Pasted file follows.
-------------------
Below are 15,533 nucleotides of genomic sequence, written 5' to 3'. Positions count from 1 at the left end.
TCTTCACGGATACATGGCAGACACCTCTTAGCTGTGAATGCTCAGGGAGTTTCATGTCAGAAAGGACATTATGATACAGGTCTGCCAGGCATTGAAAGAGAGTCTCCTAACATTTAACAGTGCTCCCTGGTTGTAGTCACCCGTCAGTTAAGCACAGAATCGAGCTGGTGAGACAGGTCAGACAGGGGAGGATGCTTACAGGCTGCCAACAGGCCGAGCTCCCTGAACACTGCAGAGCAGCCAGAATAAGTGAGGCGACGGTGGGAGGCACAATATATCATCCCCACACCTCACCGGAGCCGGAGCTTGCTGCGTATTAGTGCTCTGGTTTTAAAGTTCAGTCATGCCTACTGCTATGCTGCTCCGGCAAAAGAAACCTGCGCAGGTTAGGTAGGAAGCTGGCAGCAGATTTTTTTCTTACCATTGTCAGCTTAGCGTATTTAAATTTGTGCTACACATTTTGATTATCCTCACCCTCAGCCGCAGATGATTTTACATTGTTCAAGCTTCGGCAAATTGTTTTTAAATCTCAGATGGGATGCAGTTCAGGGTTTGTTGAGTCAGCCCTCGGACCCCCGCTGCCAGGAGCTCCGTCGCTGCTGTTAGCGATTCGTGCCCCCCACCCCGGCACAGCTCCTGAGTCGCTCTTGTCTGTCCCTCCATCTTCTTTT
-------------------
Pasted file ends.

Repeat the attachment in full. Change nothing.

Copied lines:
Below are 15,533 nucleotides of genomic sequence, written 5' to 3'. Positions count from 1 at the left end.
TCTTCACGGATACATGGCAGACACCTCTTAGCTGTGAATGCTCAGGGAGTTTCATGTCAGAAAGGACATTATGATACAGGTCTGCCAGGCATTGAAAGAGAGTCTCCTAACATTTAACAGTGCTCCCTGGTTGTAGTCACCCGTCAGTTAAGCACAGAATCGAGCTGGTGAGACAGGTCAGACAGGGGAGGATGCTTACAGGCTGCCAACAGGCCGAGCTCCCTGAACACTGCAGAGCAGCCAGAATAAGTGAGGCGACGGTGGGAGGCACAATATATCATCCCCACACCTCACCGGAGCCGGAGCTTGCTGCGTATTAGTGCTCTGGTTTTAAAGTTCAGTCATGCCTACTGCTATGCTGCTCCGGCAAAAGAAACCTGCGCAGGTTAGGTAGGAAGCTGGCAGCAGATTTTTTTCTTACCATTGTCAGCTTAGCGTATTTAAATTTGTGCTACACATTTTGATTATCCTCACCCTCAGCCGCAGATGATTTTACATTGTTCAAGCTTCGGCAAATTGTTTTTAAATCTCAGATGGGATGCAGTTCAGGGTTTGTTGAGTCAGCCCTCGGACCCCCGCTGCCAGGAGCTCCGTCGCTGCTGTTAGCGATTCGTGCCCCCCACCCCGGCACAGCTCCTGAGTCGCTCTTGTCTGTCCCTCCATCTTCTTTT